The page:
The mystery of weighted chess pieces is often a subject of great interest among chess enthusiasts. There is no doubt that a triple weighted king feels fantastic in the hands. Pick up the same chess piece in an unweighted version and you instantly notice a sense of inferiority. Even the best bud rosewood chess sets can feel cheap when they are lacking the weight.
The method that was traditionally used was to drill out channels in the base of the pieces and pour in molten lead. The lead would set solid then a leather or felt disc would be glued onto the base of the chess piece to cover the dual function of covering up the unsightly lead and also giving the pieces a nice soft base.
More recently however the process has been forced to change. Some purists might disagree with the current method but there are a number of good reasons why it’s done differently now. The main one being the huge increase in the cost of lead. The price has gone up significantly making it very expensive for chess set artisans to purchase it.
The other factor is the safety. Lead is very poisonous and the governments of developed countries won’t permit the import of products that contain lead, especially products that are toys or games and likely to come into contact with children.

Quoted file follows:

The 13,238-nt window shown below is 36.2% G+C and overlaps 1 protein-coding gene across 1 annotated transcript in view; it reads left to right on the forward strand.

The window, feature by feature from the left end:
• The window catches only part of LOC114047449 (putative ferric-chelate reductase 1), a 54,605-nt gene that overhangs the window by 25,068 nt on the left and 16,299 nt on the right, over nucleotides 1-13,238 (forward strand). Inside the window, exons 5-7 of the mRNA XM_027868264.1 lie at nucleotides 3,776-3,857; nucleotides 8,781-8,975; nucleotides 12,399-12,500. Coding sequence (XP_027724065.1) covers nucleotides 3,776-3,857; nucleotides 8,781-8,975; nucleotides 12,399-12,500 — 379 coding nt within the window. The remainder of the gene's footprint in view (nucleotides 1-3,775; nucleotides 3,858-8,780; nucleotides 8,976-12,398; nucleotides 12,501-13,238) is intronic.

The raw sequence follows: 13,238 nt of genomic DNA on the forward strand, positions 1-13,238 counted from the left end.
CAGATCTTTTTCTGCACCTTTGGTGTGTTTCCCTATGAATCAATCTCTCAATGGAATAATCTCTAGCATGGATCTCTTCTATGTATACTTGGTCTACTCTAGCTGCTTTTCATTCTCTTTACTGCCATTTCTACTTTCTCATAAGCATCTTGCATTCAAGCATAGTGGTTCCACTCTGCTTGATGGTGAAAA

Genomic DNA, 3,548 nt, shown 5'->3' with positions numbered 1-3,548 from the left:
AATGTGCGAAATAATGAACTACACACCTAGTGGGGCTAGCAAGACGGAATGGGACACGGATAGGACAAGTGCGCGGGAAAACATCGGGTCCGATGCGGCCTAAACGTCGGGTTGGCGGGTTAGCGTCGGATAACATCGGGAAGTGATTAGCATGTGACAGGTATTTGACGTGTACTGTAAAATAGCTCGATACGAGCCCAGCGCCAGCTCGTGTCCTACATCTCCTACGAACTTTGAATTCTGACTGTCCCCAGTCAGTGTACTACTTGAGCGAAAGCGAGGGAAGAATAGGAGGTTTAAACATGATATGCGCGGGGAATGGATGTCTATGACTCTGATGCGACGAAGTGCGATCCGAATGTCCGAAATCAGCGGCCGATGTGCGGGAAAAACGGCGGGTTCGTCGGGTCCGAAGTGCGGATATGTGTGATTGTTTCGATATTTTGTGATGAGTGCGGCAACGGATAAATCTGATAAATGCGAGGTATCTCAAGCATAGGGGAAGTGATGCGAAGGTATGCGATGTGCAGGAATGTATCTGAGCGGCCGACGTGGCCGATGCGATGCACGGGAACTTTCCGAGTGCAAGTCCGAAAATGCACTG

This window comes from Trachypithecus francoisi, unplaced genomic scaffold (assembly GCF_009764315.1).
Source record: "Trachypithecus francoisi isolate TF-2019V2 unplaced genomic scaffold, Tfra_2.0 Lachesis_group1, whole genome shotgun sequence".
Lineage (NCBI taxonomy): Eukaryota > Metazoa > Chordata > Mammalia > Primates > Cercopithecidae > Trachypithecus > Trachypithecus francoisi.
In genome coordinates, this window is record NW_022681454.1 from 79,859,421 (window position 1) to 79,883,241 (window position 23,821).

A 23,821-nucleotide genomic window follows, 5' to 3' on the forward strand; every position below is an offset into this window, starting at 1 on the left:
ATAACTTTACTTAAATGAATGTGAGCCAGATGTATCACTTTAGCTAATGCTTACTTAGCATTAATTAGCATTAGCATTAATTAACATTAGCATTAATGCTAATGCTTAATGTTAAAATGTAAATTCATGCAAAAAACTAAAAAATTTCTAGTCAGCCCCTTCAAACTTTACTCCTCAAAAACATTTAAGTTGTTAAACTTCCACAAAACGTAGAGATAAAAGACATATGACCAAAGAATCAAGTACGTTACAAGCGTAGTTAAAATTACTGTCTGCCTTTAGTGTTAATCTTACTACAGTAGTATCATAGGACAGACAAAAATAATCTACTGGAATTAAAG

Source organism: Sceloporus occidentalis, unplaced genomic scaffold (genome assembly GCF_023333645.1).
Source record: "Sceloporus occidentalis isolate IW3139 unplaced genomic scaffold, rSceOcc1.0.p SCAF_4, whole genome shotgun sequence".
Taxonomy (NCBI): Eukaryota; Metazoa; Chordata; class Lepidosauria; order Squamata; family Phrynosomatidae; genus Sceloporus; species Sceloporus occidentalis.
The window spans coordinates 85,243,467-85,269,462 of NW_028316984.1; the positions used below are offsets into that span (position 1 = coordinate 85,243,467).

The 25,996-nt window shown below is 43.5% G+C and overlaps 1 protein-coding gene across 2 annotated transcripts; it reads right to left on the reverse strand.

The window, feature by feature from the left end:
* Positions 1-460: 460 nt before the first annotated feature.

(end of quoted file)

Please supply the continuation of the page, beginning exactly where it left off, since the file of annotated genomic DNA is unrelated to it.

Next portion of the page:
Therefore the chess set makers have devised a simpler method which involves drilling circular channels and inserting rods of steel inside. They then have to pour glue inside to secure the steel inside the wood. Rattling chess pieces would certainly not be acceptable. The rods will perform an effective job at weighting the chess set. However steel is not as heavy as lead, therefore more will be required meaning more wood need to be drilled out.
The end result of this is that the old lead filled chess pieces are now a thing of the past. Like the sets made from illegal and endangered woods they may well become more valuable and collectible in the years to come.